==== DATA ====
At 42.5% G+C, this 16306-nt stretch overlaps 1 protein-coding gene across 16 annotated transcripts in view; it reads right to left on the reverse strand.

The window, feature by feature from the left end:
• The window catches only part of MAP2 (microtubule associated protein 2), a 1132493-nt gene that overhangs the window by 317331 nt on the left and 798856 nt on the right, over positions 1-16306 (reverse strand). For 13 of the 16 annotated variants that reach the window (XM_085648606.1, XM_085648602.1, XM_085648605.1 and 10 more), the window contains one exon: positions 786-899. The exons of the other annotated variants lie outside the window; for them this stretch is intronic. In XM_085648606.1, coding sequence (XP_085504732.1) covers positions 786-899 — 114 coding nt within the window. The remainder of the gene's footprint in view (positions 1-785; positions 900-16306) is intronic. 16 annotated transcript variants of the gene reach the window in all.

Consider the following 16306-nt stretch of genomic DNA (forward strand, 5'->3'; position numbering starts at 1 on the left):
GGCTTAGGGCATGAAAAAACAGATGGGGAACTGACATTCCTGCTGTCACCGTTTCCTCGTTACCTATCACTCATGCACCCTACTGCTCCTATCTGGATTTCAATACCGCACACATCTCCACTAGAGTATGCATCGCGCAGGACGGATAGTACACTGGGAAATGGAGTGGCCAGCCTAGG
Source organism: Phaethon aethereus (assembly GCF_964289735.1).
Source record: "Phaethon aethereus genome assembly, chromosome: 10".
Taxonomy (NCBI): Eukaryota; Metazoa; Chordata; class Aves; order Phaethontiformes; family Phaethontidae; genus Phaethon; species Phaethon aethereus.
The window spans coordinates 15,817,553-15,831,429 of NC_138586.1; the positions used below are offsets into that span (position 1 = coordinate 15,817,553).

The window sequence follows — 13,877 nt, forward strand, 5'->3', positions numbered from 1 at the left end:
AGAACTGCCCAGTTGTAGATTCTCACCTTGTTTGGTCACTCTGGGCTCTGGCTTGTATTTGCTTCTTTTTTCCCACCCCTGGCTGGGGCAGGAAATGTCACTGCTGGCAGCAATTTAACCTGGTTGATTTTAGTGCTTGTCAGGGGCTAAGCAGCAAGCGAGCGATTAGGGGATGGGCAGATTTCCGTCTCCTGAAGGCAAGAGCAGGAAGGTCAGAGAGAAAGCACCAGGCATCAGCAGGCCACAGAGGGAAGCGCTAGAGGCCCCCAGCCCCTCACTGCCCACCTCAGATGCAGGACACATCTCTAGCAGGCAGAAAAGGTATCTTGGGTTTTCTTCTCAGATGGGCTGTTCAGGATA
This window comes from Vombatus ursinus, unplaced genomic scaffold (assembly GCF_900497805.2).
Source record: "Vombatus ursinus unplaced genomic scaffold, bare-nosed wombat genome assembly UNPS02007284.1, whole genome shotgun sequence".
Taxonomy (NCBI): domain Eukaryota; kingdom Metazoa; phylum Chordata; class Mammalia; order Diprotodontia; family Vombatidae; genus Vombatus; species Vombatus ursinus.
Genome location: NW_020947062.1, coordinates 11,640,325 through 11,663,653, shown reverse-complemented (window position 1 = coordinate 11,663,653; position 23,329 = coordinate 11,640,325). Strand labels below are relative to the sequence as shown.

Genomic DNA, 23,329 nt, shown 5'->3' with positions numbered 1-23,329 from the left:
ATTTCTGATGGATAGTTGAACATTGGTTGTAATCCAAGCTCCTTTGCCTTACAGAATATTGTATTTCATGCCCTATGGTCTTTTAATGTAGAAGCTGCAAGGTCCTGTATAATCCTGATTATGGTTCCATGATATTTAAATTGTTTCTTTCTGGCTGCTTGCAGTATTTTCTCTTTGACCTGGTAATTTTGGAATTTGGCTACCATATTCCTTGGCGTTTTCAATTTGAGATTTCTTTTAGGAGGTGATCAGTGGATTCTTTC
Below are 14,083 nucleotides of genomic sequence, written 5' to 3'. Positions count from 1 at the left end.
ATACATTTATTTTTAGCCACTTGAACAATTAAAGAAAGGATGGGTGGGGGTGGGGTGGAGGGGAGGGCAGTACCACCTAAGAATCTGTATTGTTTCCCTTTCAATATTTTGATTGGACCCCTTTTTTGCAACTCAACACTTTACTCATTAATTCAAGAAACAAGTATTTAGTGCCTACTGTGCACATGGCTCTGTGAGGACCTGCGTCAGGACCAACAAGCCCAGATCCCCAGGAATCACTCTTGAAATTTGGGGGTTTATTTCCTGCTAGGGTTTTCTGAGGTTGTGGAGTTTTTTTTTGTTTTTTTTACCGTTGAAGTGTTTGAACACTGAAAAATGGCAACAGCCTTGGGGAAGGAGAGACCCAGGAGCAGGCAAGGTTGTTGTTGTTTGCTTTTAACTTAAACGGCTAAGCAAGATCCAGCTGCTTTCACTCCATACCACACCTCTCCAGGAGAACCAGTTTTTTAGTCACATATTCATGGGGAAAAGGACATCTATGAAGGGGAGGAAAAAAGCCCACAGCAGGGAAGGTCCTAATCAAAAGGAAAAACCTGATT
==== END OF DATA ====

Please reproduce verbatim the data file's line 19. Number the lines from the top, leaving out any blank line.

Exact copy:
ATACATTTATTTTTAGCCACTTGAACAATTAAAGAAAGGATGGGTGGGGGTGGGGTGGAGGGGAGGGCAGTACCACCTAAGAATCTGTATTGTTTCCCTTTCAATATTTTGATTGGACCCCTTTTTTGCAACTCAACACTTTACTCATTAATTCAAGAAACAAGTATTTAGTGCCTACTGTGCACATGGCTCTGTGAGGACCTGCGTCAGGACCAACAAGCCCAGATCCCCAGGAATCACTCTTGAAATTTGGGGGTTTATTTCCTGCTAGGGTTTTCTGAGGTTGTGGAGTTTTTTTTTGTTTTTTTTACCGTTGAAGTGTTTGAACACTGAAAAATGGCAACAGCCTTGGGGAAGGAGAGACCCAGGAGCAGGCAAGGTTGTTGTTGTTTGCTTTTAACTTAAACGGCTAAGCAAGATCCAGCTGCTTTCACTCCATACCACACCTCTCCAGGAGAACCAGTTTTTTAGTCACATATTCATGGGGAAAAGGACATCTATGAAGGGGAGGAAAAAAGCCCACAGCAGGGAAGGTCCTAATCAAAAGGAAAAACCTGATT